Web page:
"The Board of St. Vincent's Healthcare Group met today and reviewed the proposed relocation of the National Maternity Hospital, Holles Street to a new hospital facility (The National Maternity Hospital at Elm Park DAC) on the SVHG healthcare campus.

"The Board remains totally supportive of the proposed relocation of the NMH to SVHG under the terms of the agreement mediated by Kieran Mulvey. A new maternity hospital is urgently needed. Locating it alongside St. Vincent's acute hospital will provide synergies for both hospitals that will lead to the delivery of modern, world class medical, maternity and neonatal services.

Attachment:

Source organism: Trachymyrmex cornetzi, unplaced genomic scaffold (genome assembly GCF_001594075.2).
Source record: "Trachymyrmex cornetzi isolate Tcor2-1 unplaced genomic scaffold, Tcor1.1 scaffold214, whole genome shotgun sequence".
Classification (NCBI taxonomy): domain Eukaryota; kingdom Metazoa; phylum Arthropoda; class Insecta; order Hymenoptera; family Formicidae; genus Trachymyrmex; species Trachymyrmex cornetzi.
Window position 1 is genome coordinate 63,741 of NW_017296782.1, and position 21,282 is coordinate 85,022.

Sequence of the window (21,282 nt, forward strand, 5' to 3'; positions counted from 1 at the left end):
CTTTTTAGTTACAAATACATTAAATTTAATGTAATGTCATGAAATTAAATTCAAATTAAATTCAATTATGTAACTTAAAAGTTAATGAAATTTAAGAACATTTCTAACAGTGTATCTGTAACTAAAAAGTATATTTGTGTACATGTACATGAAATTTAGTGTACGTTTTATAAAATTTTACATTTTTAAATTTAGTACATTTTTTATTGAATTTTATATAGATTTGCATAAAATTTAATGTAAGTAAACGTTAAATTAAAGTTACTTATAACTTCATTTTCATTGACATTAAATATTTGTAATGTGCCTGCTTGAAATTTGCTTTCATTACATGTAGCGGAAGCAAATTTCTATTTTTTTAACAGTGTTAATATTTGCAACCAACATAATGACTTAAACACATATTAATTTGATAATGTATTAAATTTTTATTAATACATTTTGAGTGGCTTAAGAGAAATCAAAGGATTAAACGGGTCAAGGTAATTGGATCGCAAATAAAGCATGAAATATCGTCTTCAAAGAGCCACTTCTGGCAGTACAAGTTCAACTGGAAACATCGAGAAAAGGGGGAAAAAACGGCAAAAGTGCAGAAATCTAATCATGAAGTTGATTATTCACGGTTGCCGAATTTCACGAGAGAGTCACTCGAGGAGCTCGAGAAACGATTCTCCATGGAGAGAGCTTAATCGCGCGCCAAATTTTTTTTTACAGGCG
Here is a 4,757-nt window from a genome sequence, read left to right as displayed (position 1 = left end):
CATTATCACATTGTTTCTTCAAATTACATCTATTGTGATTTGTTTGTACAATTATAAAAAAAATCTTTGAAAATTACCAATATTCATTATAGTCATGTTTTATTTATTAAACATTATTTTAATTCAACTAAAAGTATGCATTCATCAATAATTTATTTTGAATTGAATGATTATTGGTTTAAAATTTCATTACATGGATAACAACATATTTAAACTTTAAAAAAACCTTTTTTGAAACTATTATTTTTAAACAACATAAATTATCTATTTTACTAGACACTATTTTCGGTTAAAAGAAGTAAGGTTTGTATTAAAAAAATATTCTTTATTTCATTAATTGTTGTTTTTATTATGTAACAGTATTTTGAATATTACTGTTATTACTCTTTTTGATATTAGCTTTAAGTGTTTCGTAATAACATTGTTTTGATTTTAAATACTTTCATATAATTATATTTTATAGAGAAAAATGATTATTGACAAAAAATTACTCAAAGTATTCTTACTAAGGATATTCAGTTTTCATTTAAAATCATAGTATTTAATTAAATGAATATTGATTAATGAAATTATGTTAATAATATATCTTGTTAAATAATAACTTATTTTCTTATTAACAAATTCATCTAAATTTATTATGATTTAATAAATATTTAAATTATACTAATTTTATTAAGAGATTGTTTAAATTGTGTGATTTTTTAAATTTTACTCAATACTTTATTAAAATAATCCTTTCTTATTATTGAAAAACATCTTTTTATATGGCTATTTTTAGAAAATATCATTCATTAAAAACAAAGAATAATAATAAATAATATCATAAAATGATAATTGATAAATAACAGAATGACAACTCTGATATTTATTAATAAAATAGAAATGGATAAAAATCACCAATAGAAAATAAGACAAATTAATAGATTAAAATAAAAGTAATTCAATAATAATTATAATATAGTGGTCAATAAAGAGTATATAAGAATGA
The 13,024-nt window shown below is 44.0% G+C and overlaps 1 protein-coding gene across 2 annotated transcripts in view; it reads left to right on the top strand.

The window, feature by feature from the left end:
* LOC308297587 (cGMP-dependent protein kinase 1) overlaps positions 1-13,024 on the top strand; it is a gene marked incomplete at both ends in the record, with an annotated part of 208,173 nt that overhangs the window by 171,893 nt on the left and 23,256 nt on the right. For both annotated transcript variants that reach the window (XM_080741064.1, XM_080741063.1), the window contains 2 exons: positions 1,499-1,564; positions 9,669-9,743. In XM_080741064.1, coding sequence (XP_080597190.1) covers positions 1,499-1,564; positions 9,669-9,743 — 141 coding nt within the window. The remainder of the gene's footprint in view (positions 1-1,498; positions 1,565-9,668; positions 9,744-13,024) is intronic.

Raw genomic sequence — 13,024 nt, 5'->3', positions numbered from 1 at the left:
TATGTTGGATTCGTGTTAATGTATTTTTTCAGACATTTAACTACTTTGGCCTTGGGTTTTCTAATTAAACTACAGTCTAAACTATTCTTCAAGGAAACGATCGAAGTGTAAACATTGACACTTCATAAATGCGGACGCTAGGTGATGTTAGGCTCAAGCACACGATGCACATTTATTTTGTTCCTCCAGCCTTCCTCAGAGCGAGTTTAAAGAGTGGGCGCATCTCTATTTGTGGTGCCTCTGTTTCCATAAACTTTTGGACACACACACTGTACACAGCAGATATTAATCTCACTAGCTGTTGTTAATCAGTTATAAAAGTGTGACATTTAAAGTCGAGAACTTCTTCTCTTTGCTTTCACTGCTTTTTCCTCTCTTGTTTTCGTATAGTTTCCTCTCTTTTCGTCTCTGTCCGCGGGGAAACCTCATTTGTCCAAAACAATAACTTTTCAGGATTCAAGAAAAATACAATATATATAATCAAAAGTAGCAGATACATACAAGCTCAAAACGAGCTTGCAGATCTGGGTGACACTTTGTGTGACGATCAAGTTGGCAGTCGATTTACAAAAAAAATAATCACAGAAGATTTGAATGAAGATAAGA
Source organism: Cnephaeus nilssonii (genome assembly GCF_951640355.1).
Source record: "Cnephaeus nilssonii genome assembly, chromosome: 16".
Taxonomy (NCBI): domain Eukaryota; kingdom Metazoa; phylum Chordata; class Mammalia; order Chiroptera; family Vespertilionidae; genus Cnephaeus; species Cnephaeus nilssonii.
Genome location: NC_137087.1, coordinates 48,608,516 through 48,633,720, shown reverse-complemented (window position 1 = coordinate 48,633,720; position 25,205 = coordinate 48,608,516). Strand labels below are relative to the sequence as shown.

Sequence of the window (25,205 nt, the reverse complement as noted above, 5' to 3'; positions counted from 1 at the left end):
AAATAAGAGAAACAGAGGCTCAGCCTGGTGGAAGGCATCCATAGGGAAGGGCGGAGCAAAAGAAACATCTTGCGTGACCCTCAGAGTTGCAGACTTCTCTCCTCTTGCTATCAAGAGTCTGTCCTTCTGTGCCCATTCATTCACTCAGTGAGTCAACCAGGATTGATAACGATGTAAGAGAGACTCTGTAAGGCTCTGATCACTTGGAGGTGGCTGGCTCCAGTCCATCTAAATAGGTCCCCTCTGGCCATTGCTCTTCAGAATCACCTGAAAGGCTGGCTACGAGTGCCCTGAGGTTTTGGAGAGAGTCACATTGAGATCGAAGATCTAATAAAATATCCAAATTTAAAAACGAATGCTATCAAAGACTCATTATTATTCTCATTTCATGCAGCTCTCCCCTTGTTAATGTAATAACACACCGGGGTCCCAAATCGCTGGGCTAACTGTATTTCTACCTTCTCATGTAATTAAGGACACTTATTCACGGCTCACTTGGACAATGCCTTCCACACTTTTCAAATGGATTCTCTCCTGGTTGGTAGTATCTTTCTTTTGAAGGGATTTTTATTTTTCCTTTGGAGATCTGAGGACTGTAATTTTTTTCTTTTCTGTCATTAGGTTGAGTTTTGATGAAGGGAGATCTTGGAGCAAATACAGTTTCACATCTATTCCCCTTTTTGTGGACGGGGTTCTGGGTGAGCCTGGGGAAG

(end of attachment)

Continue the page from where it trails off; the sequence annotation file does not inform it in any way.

" Every year St. Vincent's provides acute care to over 80,000 women and it is strongly positioned to provide women and infant centred care in support of The National Maternity Hospital at Elm Park, DAC. There is a long and historical supportive clinical relationship between both hospitals.

"The Board welcomed the support of the Board of the National Maternity Hospital, Holles Street to the project at its meeting last night when it overwhelmingly re-endorsed its commitment to the agreement mediated by Kieran Mulvey in November last.

"The Board also welcomed the clarity provided by Minister Harris yesterday when he was unequivocal in his statements that the NMH would relocate to SVHG under the terms of the agreement reached between both voluntary hospitals.